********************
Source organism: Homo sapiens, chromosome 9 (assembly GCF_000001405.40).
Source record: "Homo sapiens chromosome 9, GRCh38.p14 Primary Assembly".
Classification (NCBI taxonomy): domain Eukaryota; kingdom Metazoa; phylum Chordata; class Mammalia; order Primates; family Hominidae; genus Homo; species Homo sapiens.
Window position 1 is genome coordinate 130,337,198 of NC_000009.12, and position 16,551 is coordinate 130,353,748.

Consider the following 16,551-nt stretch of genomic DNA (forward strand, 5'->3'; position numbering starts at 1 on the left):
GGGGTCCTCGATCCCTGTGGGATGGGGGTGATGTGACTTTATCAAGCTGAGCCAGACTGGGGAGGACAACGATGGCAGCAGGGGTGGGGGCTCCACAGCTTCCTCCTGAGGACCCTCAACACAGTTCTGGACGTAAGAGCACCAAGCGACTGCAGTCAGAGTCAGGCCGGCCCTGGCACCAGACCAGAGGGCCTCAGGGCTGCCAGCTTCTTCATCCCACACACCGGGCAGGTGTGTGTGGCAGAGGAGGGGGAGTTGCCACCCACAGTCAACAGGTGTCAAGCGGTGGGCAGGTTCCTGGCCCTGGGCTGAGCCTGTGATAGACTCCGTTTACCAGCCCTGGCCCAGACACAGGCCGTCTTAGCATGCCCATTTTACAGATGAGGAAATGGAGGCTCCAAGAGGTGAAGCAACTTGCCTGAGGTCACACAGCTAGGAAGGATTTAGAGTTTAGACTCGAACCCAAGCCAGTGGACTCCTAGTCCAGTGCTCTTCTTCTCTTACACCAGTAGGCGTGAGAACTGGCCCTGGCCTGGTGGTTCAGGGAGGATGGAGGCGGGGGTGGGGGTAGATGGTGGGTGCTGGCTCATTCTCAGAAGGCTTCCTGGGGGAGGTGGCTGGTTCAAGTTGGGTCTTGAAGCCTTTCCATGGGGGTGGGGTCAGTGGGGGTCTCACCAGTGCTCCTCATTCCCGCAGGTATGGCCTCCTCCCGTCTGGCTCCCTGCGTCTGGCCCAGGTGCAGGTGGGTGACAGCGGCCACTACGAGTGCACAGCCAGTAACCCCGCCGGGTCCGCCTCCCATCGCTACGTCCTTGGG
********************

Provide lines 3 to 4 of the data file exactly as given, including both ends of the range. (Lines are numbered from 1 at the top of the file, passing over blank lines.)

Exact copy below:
Classification (NCBI taxonomy): domain Eukaryota; kingdom Metazoa; phylum Chordata; class Mammalia; order Primates; family Hominidae; genus Homo; species Homo sapiens.
Window position 1 is genome coordinate 130,337,198 of NC_000009.12, and position 16,551 is coordinate 130,353,748.